The Late Show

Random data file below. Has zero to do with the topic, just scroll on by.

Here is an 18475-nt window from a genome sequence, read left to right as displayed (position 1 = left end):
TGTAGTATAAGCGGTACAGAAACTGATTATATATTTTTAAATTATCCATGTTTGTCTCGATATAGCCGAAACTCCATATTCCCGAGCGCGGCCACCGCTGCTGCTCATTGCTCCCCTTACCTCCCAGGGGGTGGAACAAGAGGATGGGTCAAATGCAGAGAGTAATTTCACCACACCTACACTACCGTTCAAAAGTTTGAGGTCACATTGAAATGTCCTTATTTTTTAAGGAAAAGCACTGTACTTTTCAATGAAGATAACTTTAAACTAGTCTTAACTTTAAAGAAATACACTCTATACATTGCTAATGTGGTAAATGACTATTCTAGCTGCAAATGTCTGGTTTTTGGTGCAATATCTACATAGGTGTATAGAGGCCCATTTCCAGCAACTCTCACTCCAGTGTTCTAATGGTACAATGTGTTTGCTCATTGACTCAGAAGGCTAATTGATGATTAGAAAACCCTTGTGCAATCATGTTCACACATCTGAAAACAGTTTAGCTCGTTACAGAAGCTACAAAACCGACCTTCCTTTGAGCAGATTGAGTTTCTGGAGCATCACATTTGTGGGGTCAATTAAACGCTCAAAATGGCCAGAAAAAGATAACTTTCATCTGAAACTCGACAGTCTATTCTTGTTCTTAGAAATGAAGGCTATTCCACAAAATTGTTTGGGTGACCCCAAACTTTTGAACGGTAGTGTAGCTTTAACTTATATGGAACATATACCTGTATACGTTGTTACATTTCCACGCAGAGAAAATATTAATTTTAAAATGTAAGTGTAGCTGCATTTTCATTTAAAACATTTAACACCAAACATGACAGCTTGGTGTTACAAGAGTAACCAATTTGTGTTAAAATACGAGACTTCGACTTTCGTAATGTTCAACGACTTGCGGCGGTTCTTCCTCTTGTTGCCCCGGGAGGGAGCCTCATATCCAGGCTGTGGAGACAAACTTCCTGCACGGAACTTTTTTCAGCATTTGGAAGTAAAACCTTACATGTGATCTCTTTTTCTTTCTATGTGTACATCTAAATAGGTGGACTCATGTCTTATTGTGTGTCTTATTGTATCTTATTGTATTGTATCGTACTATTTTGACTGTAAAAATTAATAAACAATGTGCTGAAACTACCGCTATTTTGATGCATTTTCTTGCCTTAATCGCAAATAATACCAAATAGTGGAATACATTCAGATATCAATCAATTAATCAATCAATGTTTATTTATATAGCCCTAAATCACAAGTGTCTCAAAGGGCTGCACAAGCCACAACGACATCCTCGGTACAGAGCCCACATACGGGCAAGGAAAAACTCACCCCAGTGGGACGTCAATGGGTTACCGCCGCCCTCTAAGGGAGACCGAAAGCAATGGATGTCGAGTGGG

Robert Benton doesn’t have a lot of screen credits, but they’re mostly good ones. He’s won three Oscars, for writing and directing Kramer vs. Kramer, and for writing Places in the Heart. He also wrote Bonnie and Clyde. He hails from Waxahatchie, Texas, a place in my heart, a little town my family drove through hundreds of times on our way to visit my grandparents in Corsicana, 35 miles down the road. (Also the home of the world’s most expensive hole in the ground, the never-to-be-finished Superconducting Super Collider, canceled by Congress in its wisdom in 1993 after 2 billion dollars had already been spent.) For my money this movie could easily have been his 4th and 5th Oscar, except that was the year of the fabulous Annie Hall. Whatever, it’s still one of my favorite movies, ever. Art Carney is Ira Wells, a sick, gimpy, hard-of-hearing, retired PI taken right out of ‘40s pulp fiction and landed uncomfortably in ‘70s Hollywood. Seriously flaky Margo Sperling (Lily Tomlin, who he always calls “Doll”) hires him to find her kidnapped cat. You will suspect that Ira is ten times smarter than any of the mopes he comes up against, and you will be right. You will suspect that Ira and Margo will come to like each other a lot, and you will be right. None of that detracts in the least from the delights of this movie. Art Carney is absolutely brilliant in the greatest performance of his life (even better than the one he got the Oscar for in Harry and Tonto), and Lily is … well, Lily. When was the last time you saw a hard-boiled detective taking the bus to confront the bad guys, or doubled over in agony from a perforated ulcer? Everything about this movie is just right, very much including supporting roles by Bill Macy and even more by Eugene Roche, as a fence who can’t resist trying to pay for everything with an Amana microwave, or a new Cadillac, your choice of color. Dude should have had a Supporting Actor nomination.